Born: 1929, Horochow, Poland
Describes anti-Jewish decrees and anti-Jewish measures after the German invasion of Horochow [Interview: 1993]
It seems every day from then on there were decrees. At first, it was for the Jews. We were always, we always had to congregate in the, uh, marketplace, that's the central place. And, each day there were new decrees. First, we had to bring all the gold, all the silver, all the radios, all the furs, all the rugs, the Persian, Persian rugs, everything that was of any value, we had to bring to the marketplace to give to the Germans. It was an organized thing, and everyone, there was so much chaos, and so much, uh, panic, that it, it's almost like people were going in a trance. All of a sudden, most of the heads of the families were gone. We didn't know where, when, or if we'll ever see our fathers and brothers again. Uh, I, I know now that when they took my father away, my mother was still a very young woman and she turned gray overnight, but she tried very much to camouflage her feelings, and she did not want us to, uh, to, to feel the despair that she probably felt, and everyone else there, too. We were gathered every day for different things. First, I mean, we had to part with all our dearest possessions. Then, they gathered us in the marketplace and we had to watch when they burned the main synagogue and the little...there were little, they call them shtiebels [small houses of worship], they were separate synagogues. They burned all our Torahs. They burned all the books of prayer, and we had to stand and watch. Everyone who was over 14 years of age was sent to slave labor, and that was right from the beginning after they, they, they, you know, allowed us to bring all the things to the marketplace. My mother and my sister ended up working. My mother was digging ditches, and so was my sister, and they marched them, they met at the marketplace in the begin...in the early morning, and they were marched back at night, and sometimes my sister and both my mother were black and blue from beatings, from, from, uh, uh, uh, you know, awful treatment that they endured during the day. This lasted about two weeks. I'm not quite sure of the exact time, but then one day people were told not to go to work, and we were given approximately an hour to take whatever we could carry with us, and we had to congregate again at the marketplace. There, we were told we are going to move, we are going to live, in a new place, and this is, this was the ghetto. They marched us into one of the poorest sections of town, and we were assigned a place to live.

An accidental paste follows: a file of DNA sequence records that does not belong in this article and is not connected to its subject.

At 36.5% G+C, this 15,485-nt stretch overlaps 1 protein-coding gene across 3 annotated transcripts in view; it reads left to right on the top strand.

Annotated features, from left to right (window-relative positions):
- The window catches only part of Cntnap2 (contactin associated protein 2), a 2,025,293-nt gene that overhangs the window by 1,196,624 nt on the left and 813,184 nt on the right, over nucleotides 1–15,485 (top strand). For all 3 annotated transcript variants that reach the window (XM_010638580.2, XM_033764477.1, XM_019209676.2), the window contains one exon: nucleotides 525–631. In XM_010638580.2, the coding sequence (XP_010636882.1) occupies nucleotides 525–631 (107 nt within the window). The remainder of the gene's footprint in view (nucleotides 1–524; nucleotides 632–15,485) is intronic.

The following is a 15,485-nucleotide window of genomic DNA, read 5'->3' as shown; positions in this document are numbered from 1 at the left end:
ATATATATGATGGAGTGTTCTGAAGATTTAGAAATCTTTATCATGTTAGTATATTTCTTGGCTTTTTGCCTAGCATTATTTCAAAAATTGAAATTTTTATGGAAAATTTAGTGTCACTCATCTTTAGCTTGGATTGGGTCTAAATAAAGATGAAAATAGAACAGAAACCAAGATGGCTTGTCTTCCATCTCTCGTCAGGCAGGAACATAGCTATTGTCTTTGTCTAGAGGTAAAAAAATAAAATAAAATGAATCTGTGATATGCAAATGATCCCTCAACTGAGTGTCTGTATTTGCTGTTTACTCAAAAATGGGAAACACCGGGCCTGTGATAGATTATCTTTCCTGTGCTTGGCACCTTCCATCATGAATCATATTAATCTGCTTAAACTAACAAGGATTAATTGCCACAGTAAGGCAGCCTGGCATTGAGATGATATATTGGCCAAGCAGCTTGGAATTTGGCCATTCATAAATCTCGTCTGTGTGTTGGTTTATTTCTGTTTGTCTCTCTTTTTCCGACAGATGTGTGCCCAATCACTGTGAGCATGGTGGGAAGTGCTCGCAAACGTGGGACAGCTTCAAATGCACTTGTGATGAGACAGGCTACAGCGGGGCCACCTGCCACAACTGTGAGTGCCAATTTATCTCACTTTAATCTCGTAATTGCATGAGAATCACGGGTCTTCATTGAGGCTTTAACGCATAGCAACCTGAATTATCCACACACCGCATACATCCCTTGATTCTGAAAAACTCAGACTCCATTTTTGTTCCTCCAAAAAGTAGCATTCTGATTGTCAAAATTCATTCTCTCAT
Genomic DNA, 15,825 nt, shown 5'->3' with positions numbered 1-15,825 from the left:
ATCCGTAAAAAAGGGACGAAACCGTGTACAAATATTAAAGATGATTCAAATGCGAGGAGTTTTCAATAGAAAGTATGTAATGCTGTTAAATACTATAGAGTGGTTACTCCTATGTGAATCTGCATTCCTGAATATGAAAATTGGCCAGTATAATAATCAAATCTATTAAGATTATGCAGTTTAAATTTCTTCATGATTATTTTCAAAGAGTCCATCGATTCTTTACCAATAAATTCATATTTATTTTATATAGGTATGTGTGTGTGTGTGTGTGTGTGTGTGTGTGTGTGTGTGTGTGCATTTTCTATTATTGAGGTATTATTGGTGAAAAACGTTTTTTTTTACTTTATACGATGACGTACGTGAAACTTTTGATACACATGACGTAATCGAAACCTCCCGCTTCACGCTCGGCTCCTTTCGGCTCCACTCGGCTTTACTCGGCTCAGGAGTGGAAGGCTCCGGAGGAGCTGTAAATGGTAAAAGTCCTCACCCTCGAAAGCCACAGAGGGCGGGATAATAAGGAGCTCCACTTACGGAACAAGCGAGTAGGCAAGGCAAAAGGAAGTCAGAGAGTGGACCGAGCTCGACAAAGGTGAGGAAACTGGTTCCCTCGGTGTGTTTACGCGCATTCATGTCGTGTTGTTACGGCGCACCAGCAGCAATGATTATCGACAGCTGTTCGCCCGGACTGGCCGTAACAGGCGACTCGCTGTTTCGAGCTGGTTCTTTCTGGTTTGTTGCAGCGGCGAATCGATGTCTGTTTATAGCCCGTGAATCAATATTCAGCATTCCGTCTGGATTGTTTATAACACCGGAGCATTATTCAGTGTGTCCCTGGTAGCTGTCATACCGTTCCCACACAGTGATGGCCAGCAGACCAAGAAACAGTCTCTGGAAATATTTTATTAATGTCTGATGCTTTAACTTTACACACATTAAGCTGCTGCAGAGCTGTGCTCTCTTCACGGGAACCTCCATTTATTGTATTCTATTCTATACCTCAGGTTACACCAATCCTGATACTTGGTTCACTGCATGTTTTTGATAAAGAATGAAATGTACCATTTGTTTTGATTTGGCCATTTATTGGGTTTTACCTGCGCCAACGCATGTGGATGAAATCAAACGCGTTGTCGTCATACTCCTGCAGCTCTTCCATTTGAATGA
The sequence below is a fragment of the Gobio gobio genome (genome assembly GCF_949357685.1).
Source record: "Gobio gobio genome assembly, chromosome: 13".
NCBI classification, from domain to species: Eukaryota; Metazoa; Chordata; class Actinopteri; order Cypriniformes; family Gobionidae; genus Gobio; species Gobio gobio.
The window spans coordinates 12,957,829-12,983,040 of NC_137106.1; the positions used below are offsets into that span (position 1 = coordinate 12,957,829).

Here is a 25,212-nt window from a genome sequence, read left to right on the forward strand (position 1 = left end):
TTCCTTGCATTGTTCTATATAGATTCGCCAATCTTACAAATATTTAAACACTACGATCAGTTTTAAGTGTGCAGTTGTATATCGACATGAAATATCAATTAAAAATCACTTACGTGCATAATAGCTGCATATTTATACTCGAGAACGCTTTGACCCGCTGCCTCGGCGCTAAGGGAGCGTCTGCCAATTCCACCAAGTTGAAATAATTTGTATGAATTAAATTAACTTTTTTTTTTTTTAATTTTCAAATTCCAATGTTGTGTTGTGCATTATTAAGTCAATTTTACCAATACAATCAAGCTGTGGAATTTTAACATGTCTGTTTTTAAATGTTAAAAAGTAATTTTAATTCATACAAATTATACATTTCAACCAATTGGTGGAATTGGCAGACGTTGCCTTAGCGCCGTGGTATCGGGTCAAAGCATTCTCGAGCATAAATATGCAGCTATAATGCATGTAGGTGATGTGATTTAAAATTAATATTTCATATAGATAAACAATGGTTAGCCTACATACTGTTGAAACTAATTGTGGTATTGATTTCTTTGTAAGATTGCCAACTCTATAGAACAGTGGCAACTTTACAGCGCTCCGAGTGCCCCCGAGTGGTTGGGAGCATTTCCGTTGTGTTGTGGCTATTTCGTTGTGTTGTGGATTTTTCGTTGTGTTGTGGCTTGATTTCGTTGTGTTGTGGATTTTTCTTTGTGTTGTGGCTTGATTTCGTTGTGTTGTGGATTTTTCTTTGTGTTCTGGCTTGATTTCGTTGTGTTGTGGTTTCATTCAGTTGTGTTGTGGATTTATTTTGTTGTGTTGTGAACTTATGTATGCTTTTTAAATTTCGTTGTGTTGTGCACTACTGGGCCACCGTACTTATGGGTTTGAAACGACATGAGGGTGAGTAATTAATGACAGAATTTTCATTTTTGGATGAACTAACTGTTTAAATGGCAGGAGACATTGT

Both of Charlene's parents were local Jewish community leaders, and the family was active in community life. Charlene's father was a professor of philosophy at the State University of Lvov. World War II began with the German invasion of Poland on September 1, 1939. Charlene's town was in the part of eastern Poland occupied by the Soviet Union under the German-Soviet Pact of August 1939. Under the Soviet occupation, the family remained in its home and Charlene's father continued to teach. The Germans invaded the Soviet Union in June 1941, and arrested Charlene's father after they occupied the town. She never saw him again. Charlene, her mother, and sister were forced into a ghetto the Germans established in Horochow. In 1942, Charlene and her mother fled from the ghetto after hearing rumors that the Germans were about to destroy it. Her sister attempted to hide separately, but was never heard from again. Charlene and her mother hid in underbrush at the river's edge, and avoided discovery by submerging themselves in the water for part of the time. They hid for several days. One day, Charlene awoke to find that her mother had disappeared. Charlene survived by herself in the forests near Horochow, and was liberated by Soviet troops. She eventually emigrated to the United States.
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